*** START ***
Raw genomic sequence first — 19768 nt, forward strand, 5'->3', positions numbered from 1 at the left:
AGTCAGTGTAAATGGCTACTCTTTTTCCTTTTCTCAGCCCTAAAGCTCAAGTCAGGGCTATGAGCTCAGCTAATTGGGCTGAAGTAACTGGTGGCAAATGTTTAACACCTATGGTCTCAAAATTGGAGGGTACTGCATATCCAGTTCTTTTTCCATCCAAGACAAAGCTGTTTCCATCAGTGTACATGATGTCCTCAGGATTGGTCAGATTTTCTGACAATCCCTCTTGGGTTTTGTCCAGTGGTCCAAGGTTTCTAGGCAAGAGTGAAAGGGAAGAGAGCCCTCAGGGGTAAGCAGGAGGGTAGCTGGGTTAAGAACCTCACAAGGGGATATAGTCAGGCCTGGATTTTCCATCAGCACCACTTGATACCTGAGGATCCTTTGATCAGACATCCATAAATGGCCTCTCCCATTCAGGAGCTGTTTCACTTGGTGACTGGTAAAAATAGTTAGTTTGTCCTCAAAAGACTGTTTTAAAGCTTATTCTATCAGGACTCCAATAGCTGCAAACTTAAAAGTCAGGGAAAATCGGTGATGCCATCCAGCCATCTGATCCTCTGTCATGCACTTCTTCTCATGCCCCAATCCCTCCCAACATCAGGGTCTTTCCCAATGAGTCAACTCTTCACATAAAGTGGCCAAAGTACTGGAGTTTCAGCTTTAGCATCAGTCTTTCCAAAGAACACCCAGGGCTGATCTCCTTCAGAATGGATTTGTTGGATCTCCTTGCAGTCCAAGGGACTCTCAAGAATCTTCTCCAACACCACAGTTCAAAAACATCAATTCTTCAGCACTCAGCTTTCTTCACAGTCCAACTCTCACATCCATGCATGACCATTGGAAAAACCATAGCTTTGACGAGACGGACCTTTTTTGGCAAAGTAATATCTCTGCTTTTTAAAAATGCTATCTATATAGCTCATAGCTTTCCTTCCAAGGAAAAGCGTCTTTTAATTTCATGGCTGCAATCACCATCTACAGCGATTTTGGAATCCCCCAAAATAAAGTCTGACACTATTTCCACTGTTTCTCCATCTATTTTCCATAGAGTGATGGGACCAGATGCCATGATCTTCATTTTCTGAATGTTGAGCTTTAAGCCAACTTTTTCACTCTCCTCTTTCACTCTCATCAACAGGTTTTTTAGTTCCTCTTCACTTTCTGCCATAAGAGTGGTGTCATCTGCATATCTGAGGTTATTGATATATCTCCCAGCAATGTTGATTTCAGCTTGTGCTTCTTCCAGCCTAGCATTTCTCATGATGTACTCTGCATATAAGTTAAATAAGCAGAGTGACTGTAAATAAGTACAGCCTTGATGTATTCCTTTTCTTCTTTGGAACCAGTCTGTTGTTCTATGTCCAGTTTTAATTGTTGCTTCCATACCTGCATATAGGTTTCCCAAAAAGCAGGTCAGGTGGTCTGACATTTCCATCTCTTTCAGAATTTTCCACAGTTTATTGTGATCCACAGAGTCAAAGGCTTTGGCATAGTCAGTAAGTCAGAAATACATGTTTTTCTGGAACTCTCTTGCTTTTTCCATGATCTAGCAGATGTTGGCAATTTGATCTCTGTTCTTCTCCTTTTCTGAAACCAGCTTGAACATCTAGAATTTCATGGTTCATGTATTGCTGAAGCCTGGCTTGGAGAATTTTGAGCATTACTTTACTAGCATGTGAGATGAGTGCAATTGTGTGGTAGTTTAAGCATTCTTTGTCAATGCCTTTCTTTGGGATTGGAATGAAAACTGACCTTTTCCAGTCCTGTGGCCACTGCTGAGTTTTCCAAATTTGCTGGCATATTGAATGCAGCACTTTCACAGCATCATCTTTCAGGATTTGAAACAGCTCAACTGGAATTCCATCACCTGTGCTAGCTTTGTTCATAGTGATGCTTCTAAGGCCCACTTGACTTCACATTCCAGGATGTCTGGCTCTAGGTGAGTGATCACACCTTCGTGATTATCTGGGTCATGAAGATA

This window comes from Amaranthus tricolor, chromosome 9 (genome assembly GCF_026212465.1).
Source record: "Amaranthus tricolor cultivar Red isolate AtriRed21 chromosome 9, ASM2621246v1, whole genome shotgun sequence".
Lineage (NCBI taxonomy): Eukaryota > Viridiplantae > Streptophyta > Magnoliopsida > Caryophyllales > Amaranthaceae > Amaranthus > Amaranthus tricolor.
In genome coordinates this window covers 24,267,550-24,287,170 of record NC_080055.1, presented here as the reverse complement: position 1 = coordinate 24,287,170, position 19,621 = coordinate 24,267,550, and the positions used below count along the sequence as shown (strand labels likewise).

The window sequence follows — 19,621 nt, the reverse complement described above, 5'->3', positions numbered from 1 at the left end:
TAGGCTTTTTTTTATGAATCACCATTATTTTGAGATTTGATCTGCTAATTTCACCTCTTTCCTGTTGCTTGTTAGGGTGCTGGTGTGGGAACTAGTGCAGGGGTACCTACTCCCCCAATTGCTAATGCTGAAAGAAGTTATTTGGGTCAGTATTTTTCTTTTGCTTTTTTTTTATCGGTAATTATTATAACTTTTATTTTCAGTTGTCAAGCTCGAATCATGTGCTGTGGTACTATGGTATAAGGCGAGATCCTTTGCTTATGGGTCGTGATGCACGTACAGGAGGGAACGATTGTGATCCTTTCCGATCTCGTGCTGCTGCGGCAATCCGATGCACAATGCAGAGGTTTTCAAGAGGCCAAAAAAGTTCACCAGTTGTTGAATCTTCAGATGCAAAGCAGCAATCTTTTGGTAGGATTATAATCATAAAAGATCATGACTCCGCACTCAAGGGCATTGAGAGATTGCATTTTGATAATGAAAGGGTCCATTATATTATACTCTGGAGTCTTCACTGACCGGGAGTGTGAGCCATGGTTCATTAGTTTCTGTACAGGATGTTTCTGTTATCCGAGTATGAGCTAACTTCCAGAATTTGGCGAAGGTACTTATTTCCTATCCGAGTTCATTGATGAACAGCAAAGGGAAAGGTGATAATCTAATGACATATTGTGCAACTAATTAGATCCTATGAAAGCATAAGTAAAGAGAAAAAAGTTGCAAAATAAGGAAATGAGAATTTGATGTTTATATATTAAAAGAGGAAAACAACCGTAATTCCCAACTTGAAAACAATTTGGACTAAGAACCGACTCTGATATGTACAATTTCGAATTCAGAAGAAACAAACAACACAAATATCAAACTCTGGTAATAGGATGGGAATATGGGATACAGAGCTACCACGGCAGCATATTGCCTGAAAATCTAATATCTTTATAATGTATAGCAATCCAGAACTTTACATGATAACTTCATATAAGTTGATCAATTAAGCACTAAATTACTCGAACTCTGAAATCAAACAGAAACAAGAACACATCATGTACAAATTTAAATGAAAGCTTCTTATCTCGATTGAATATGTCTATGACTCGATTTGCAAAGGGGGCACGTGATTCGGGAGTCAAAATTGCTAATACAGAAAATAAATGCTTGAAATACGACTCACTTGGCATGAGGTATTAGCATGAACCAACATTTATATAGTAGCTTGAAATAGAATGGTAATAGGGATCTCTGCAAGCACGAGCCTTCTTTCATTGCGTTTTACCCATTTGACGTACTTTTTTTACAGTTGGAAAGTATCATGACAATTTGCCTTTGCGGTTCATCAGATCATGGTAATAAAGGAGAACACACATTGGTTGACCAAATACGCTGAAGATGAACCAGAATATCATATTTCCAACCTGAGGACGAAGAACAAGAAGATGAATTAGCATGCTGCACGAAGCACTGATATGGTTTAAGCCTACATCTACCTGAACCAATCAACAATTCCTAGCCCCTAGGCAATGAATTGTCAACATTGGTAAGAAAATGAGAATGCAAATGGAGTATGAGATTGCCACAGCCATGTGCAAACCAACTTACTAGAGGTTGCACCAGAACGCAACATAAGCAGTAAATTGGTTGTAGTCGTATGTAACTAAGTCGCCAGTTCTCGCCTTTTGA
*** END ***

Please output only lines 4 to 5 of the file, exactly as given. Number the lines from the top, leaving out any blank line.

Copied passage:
Source record: "Amaranthus tricolor cultivar Red isolate AtriRed21 chromosome 9, ASM2621246v1, whole genome shotgun sequence".
Lineage (NCBI taxonomy): Eukaryota > Viridiplantae > Streptophyta > Magnoliopsida > Caryophyllales > Amaranthaceae > Amaranthus > Amaranthus tricolor.